Christo (Javacheff) and Jeanne-Claude (de Guillebon) are a husband and wife who together created environmental artworks in urban and rural sites, until Jeanne-Claude died on November 18, 2009, at the age of 74. On their website, Christo states that he will continue to create their life's work. They both went by their first names only, and were born on the same day in 1935, he in Bulgaria and she in Morocco of a French military family. Christo studied art in Sofia and in Prague. Jeanne-Claude studied Latin and philosophy in Tunis. They met in Paris in 1958.
In 1956, Christo left Bulgaria to go to Prague, Czechoslovakia; from there he escaped (from Communism.) He and Jeanne-Claude came to the United States in 1964, with their son Cyril, born in 1960. They have created their temporary environmental artworks together since 1961, with Christo doing the preliminary drawings for the works.
The environmental works the pair have created span great distances in populated landscapes, both rural and urban. They are mostly made of fabric, created in the form of a large curtain, wrapped forms (buildings, coastline, a bridge), surrounded islands, large umbrellas, and other forms. They have paid all expenses associated with the artworks, including planning, construction, and taking down, partly from the sale of Christo's preliminary drawings, early works from the 1950's and 1960's, and lithographs. They have accepted no contributions, grants or other financial assistance, preferring to make their aesthetic decisions apart from any influence financial backing might involve. A large group of paid workers is necessary to construct and take down these works, which can extend for great distances. Usually, there are years of planning, and meetings and hearings held by governments and communities, to gain approval for their projects. They wrapped the Reichstag, today the Parliament of Germany in Berlin, and the process of approval took 24 years. Their work is very expressive, of romanticism, whimsy, poetry, and like much contemporary art, is more experiential perhaps than viewing art in a museum (passively) can sometimes be.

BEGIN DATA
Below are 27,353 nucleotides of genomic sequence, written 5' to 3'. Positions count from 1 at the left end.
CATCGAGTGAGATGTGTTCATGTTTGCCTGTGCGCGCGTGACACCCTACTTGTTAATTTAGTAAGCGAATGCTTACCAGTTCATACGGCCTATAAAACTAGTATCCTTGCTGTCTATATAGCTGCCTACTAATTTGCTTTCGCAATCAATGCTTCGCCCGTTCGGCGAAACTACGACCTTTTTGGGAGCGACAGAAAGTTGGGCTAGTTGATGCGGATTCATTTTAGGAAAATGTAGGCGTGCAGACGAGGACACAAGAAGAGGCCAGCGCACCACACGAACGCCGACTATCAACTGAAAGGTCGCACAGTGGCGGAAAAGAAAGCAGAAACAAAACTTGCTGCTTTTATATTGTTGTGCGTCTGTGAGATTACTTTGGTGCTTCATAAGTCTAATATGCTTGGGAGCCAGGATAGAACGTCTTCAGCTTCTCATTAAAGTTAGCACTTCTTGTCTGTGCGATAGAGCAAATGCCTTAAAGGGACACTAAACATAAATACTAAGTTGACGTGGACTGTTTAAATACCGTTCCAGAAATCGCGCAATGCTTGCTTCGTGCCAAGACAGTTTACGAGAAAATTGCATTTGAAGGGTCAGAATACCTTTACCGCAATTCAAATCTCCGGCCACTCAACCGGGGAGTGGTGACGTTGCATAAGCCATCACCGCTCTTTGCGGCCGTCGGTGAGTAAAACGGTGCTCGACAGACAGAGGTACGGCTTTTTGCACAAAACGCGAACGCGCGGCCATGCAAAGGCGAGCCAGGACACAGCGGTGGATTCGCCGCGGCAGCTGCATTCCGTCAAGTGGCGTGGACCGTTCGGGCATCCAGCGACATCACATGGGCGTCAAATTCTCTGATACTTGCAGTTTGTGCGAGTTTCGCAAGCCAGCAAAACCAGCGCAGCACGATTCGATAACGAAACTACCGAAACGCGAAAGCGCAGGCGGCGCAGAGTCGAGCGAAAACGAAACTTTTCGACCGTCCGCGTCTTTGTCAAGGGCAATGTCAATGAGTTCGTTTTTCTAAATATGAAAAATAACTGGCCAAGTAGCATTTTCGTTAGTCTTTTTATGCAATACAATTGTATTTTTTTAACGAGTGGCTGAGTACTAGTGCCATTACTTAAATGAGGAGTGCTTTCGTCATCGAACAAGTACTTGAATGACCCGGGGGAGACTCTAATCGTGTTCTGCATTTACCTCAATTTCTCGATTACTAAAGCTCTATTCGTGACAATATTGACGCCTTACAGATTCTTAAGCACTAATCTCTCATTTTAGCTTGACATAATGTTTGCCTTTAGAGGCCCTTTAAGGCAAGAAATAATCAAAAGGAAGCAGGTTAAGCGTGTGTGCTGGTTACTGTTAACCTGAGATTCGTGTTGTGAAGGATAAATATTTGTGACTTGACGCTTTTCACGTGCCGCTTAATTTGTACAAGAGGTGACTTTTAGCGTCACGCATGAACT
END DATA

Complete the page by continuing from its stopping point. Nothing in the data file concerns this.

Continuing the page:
I saw a documentary on them once, by Albert and David Maysles, which showed the process from the beginning, where they first had to have public hearings on the project, a large running fence in northern California, where the residents of the area came to hear the artists' plans, and to voice their concerns. In the beginning, the community residents were vocally against the project - it would disrupt their farms, it would be a hazard, a nuisance, etc. Christo and Jeanne-Claude sat quietly and listened to their concerns thoughtfully, then explained their intentions in creating the work, the plans for construction, the materials and labor involved, etc. The documentary showed this series of hearings as it played out, and interestingly, the community members gradually came to understand what the artists were trying to do, that it would not have an adverse effect on their land or them. Eventually, many became enthusiastic supporters. The artists' sincerity and childlike joy were contagious - art was not the esoteric enemy - it became a shared joy for artist, participant and viewer.